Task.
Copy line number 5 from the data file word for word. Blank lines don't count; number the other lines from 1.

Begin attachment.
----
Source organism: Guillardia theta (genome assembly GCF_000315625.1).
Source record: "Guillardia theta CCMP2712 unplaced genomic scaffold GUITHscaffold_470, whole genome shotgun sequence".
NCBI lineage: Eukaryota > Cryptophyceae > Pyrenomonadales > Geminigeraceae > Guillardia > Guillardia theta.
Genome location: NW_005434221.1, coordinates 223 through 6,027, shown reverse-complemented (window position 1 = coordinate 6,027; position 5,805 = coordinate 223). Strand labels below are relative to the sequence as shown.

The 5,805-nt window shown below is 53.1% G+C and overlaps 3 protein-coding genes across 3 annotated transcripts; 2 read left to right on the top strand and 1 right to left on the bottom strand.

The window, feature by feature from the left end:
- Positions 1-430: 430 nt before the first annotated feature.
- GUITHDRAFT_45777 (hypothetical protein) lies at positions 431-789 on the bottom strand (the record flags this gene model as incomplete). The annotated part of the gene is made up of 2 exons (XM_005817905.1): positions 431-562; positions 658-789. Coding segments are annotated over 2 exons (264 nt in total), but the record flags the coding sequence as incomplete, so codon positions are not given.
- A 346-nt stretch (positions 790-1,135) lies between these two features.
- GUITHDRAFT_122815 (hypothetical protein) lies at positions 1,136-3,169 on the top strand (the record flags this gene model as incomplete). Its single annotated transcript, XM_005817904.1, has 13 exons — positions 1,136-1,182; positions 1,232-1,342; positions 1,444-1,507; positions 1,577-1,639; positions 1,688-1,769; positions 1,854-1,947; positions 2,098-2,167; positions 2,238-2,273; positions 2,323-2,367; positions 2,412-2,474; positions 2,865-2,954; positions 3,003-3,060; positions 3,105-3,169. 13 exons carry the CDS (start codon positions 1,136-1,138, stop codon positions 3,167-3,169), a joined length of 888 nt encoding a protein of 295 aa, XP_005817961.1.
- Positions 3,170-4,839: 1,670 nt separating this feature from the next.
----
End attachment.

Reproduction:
The 5,805-nt window shown below is 53.1% G+C and overlaps 3 protein-coding genes across 3 annotated transcripts; 2 read left to right on the top strand and 1 right to left on the bottom strand.